What Should You Feed Your Puppy?

Owners have a variety of option on the market to choose from when looking for a dog food. Your dog’s nutrition impacts every aspect of their lives. Growth, behavior, health, and mood are all affected by what goes into your dog’s body.

If you are a new dog owner, you may be overwhelmed when you walk into a pet store and go into the food isle. You will be inundated with choices:

  • Premium
  • Natural
  • Healthy
  • Organic
  • Lite
  • Raw

With so much to decide on it seems like almost an impossible decision. Many dog owners find it so overwhelming they will just go to their vet and see what they recommend for them to use. This is not a bad idea. I always recommend having a veterinarians’ input on the health and care of your dog.

Feeding Your Dog

The key components that we want to get out of the food we feed our dogs is health. This encompasses how long your dog will live and the quality of their life.

There are three main types of dog food categories that you have to choose from.

  1. Commercial Dog Food
  2. Homemade Dog Food
  3. Raw Dog Food

Commercial dog food is going to be the food that you find on the shelves at your local grocery store, pet store or veterinarian. This includes wet and dry foods. Commercial dog food is by far the most popular and easiest choice to make. If you Google the term “dog food” you will find over 60,000,000 matches and most are all links to places to buy commercial dog food products.

Homemade dog food is anything you make yourself. The problem with homemade dog food is that there are food items available on the market, which are not good for dogs. Unless you are well educated on what your dog should and should not eat, this option is not for you. If you have read up on the safe foods for dogs and want to experiment with this option, there are many recipes out their on the net for homemade dog food. You will get over 30,000 matches if you Google “homemade dog food recipes.”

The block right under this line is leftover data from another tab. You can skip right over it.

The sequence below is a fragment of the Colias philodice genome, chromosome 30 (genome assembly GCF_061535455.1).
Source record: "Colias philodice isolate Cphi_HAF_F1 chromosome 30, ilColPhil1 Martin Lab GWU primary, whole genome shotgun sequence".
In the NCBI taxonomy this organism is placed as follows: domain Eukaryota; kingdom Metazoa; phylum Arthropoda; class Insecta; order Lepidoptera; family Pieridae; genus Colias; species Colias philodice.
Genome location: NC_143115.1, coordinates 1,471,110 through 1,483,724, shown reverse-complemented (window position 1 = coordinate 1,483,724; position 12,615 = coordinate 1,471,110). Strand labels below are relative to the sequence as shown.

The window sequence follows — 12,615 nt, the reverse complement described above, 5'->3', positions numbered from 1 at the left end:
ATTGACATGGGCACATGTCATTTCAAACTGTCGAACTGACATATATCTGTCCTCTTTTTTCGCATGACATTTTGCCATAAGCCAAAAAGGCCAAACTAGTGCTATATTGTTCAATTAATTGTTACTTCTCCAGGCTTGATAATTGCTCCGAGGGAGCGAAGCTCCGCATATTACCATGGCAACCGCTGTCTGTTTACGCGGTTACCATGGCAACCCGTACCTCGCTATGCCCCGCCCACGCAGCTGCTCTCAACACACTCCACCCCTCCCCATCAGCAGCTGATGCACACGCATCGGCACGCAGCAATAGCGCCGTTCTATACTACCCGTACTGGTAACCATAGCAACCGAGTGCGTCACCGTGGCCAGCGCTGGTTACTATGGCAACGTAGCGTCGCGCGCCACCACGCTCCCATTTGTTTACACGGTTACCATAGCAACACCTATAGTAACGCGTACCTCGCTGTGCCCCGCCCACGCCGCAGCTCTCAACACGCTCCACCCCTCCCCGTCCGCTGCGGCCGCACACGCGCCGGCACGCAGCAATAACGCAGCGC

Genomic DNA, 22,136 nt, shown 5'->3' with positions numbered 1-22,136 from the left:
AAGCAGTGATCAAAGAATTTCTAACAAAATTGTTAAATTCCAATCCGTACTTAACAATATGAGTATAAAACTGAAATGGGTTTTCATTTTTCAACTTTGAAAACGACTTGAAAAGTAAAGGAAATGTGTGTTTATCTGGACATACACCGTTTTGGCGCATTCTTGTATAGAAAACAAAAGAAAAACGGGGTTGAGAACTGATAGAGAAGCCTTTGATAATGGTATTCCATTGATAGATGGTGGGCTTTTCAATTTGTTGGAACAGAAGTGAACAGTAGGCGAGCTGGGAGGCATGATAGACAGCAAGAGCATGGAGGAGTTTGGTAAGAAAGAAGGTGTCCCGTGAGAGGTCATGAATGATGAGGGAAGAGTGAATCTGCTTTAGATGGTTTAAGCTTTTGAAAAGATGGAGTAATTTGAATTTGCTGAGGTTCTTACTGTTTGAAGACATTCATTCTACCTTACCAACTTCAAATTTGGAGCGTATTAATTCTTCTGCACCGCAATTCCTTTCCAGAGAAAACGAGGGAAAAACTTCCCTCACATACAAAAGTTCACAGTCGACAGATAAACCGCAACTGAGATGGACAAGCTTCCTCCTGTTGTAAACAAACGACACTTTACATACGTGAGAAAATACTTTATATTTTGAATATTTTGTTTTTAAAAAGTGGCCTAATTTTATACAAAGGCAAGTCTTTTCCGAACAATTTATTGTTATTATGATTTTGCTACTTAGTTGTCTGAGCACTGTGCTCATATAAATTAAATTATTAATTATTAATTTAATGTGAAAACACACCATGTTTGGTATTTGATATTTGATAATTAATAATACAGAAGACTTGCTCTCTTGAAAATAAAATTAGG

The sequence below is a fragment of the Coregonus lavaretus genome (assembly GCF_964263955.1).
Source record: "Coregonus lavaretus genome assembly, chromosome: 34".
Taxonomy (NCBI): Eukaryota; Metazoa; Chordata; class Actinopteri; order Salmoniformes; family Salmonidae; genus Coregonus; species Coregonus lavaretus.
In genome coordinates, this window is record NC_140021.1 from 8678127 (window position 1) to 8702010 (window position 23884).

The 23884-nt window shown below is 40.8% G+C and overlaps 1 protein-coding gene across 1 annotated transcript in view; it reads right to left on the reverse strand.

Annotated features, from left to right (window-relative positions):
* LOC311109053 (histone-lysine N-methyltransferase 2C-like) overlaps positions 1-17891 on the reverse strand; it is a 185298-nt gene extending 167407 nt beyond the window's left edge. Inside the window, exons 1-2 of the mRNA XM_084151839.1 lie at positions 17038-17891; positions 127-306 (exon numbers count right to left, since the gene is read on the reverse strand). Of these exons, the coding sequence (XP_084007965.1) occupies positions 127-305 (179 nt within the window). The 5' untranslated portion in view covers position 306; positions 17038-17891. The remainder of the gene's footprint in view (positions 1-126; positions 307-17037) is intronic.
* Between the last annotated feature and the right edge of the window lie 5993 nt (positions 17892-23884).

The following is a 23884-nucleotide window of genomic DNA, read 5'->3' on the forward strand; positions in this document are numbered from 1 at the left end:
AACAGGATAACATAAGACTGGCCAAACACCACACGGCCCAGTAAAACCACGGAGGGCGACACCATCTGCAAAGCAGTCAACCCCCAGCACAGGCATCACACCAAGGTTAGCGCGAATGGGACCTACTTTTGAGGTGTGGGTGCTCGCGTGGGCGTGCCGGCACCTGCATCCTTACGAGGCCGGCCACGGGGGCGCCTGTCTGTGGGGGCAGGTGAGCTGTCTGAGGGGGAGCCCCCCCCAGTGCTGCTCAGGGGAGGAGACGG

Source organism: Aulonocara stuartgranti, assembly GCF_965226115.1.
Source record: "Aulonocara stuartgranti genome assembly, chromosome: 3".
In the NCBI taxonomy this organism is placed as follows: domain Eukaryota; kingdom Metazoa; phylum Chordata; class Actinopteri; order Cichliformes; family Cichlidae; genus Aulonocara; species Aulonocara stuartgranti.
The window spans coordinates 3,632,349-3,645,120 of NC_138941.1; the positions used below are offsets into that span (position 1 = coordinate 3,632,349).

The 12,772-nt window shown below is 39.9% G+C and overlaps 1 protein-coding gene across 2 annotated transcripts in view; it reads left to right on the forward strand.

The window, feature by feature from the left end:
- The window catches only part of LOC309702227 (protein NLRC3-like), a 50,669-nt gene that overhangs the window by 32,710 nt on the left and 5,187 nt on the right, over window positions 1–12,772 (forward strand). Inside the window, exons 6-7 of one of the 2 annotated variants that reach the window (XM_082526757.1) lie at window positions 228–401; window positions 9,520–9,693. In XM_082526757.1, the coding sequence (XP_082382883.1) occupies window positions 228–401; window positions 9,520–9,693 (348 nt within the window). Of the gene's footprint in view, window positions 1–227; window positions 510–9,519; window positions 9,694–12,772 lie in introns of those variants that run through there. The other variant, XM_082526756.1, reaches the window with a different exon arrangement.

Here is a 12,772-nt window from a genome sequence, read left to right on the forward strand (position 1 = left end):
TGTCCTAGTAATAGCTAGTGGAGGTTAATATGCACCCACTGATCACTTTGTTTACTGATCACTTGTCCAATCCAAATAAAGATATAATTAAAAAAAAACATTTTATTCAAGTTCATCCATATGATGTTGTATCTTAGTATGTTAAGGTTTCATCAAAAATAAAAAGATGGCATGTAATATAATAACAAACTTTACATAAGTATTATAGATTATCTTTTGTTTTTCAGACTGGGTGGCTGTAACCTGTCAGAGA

A lot of homemade dog foods do not contain the micro elements and a balance of the minerals necessary for your dog’s health. If you want to give it occasionally, then I think it is alright.

Here is a sample recipe:

Lucky and Rippy’s Favorite Dog Food

Prep Time: 15 Minutes

Cook Time: 35 Minutes

Ready In: 50 Minutes

Servings: 12


  • 3 pounds minced chicken meat
  • 2 1/2 cups frozen vegetable blend (no garlic or onions), minced
  • 4 cups rice
  • 6 1/2 cups water


  1. Place chicken, vegetables, and rice into a large saucepan or Dutch oven. Stir in water until the mixture is smooth. Place over medium-high heat and bring to a boil, stirring constantly.
  2. Reduce heat to medium-low, cover, and simmer until the rice is tender and all of the liquid has been absorbed, about 25 minutes. Cool completely before serving; store covered in the refrigerator.

If you are interest in going the Raw Dog Food way there are many websites that tailor to this food option. Nature’s Variety is a popular choice. Most of the meals on a raw diet are sent to you are frozen organic meals composed of meat, organs, and raw ground bone, with wholesome fruits and vegetables. Common ingredients found in the meals are: Chicken, Turkey, Apples, Carrots, Squash, Flaxseed, eggs, Broccoli, Lettuce, Spinach, Dried Kelp, Apple Cider Vinegar, Parsley, Honey, Salmon Oil, Olive Oil, Blueberries, Rosemary, Sage, Clove.

The BARF diet is another popular choice amongst raw food diets. BARF (Biologically Appropriate Raw Food) is all about feeding pets a diet based on human grade whole foods.

Dogs can be expensive to care for, and food is one of the main costs that go along with a dog. Some dog owners feel that they wouldn’t feed their dog what they wouldn’t feed themselves and chose the homemade or raw food choices. Other dog owners feel that millions of dogs every year eat commercial food and survive just fine.

I recommend the premium commercial dog foods and I am wary of the raw diets because of potential bacterial contamination and unbalanced nutrients. The premium pet foods undergo rigorous testing and meet the nutritional needs of your pet at each stage of their life.

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